Odong’s team isn’t the first team from Africa to qualify for the World Series, though it will be the first one to play in South Williamsport. A separate team from Kampala, Uganda was disqualified last year after the U.S. State Department denied visas because of discrepancies over players’ ages and birth dates

But Uganda coach Richard Stanley, of New York, said the problem had to do with a coach last year falsifying documents. Stanley, a retired chemical engineer who owns a small stake of the Trenton Thunder Double-A minor league baseball team, has donated about $2 million to establish a Little League program and build a baseball academy in Uganda.

Stanley hopes the Lugazi team’s success will help draw more boys and girls into Little League baseball and softball, which he hopes will eventually will be a stepping stone to help children get scholarships and go to college.

But that’s a goal for years down the road. For now, Olaa and his teammates plan to just enjoy the simple pleasure of playing baseball.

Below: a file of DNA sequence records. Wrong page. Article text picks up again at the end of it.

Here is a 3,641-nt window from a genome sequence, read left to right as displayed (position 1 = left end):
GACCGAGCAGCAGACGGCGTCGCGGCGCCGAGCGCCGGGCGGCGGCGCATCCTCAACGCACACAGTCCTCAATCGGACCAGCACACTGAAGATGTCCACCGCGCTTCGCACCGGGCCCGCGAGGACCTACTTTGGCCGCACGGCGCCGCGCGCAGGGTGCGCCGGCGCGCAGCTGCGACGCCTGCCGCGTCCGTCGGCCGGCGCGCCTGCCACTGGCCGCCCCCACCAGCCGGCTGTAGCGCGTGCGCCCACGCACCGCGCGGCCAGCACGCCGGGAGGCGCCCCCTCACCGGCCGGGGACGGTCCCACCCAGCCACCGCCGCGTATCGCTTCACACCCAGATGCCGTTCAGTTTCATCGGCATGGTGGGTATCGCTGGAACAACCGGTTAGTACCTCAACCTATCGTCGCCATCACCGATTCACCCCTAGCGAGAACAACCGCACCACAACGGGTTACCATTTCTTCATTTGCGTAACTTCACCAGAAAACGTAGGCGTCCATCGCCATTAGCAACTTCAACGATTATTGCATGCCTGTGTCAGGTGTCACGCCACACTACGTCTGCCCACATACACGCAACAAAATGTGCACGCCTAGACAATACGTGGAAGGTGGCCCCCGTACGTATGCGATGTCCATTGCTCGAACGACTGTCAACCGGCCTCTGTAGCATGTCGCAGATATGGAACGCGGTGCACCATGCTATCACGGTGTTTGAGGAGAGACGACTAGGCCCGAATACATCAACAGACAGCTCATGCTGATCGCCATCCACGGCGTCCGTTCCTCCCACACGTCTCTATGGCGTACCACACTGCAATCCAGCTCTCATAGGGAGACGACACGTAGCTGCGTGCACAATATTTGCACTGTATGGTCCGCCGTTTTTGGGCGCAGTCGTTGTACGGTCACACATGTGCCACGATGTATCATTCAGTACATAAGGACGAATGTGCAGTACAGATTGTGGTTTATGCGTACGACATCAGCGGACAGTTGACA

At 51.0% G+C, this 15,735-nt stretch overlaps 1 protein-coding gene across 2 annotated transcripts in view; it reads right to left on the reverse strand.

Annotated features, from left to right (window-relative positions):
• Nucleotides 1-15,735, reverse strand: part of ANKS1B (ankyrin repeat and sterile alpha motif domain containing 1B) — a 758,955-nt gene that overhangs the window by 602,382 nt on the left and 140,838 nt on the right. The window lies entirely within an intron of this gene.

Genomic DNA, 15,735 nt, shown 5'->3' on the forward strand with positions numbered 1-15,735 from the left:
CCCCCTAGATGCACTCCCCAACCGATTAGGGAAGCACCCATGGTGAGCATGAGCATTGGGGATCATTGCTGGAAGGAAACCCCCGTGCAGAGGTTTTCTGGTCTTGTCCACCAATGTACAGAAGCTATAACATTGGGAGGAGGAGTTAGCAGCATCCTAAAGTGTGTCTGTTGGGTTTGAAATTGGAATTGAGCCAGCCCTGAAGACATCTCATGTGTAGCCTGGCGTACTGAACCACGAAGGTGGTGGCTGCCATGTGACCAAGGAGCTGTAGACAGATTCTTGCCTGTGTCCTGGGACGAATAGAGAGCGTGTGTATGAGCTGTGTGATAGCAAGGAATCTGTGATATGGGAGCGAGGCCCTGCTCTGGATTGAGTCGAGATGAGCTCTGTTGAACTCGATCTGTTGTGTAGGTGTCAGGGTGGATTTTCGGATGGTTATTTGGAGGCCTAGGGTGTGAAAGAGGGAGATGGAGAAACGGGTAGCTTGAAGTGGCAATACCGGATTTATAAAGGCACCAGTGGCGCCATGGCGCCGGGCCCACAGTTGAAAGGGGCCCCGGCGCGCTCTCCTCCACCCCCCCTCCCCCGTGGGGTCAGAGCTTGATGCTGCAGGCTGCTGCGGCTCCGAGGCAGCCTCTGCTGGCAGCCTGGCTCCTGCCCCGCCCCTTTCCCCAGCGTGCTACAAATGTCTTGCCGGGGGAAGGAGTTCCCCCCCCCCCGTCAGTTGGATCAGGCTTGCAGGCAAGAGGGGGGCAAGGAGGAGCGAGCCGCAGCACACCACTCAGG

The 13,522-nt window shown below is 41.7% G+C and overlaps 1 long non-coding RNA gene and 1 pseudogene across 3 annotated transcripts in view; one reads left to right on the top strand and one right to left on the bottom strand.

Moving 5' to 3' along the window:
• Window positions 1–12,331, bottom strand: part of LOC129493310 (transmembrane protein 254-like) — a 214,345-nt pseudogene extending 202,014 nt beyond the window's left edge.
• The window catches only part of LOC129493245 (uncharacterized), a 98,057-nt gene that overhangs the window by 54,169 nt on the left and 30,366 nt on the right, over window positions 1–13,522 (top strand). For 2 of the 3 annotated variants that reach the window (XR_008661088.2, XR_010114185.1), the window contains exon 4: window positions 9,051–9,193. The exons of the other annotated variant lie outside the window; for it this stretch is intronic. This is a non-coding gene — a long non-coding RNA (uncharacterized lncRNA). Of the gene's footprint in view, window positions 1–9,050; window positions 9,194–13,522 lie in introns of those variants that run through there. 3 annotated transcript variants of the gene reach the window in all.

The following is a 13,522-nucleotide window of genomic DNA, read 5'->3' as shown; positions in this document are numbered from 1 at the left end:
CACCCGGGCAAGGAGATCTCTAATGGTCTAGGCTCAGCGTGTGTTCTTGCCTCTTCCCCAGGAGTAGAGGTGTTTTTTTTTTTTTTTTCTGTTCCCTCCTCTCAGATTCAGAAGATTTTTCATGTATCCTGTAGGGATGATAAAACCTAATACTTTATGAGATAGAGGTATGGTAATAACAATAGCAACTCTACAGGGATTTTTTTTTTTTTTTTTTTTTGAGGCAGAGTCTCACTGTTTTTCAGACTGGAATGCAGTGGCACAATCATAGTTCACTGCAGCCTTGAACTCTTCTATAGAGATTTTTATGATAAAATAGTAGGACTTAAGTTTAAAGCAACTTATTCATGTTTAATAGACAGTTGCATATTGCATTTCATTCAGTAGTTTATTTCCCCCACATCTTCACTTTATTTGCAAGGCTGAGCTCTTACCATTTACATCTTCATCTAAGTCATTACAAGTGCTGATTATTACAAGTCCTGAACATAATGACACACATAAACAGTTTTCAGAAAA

One Year Ago: Poor ID Management Infrastructure Prevents Uganda Little League Baseball Team from World Series Participation

Originally posted August 15, 2011

“Many Ugandans, if you ask them, ‘When were you born?’ They say, ‘I don’t know.'” (UPDATE:  Video no longer hosted at YouTube.com by ESPN)

Uganda defeated Saudi Arabia to become the first African team to qualify for the Little League World Series. Exultation turned to disappointment when many of the players were unable to obtain visas to the United States (apparently) because of an inability to provide enough biographical detail during the State Department’s application process.